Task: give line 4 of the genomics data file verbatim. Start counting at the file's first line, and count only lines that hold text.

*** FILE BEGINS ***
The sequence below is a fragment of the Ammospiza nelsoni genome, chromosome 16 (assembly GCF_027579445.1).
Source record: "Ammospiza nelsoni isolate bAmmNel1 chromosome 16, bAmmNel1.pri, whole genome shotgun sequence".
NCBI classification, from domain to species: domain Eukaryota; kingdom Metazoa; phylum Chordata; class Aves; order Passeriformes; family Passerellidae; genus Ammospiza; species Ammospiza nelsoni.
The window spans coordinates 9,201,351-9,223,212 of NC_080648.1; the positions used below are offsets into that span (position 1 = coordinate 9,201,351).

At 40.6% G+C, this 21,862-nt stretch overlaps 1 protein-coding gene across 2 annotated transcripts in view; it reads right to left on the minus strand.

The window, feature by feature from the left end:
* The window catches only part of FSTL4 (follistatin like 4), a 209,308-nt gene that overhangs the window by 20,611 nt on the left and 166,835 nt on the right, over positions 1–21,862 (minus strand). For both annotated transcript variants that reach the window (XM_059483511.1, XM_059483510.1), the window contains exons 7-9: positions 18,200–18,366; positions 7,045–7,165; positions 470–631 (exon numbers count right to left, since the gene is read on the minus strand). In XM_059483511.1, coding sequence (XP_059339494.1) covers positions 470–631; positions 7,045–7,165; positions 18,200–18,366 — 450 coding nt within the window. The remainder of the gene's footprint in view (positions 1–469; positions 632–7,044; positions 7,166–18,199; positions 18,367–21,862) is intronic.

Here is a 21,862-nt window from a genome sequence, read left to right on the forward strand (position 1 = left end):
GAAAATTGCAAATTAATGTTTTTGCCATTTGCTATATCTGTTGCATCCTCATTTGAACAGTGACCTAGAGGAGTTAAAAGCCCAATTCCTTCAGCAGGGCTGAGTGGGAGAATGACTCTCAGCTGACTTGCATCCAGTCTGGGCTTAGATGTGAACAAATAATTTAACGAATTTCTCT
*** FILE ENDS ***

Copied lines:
The window spans coordinates 9,201,351-9,223,212 of NC_080648.1; the positions used below are offsets into that span (position 1 = coordinate 9,201,351).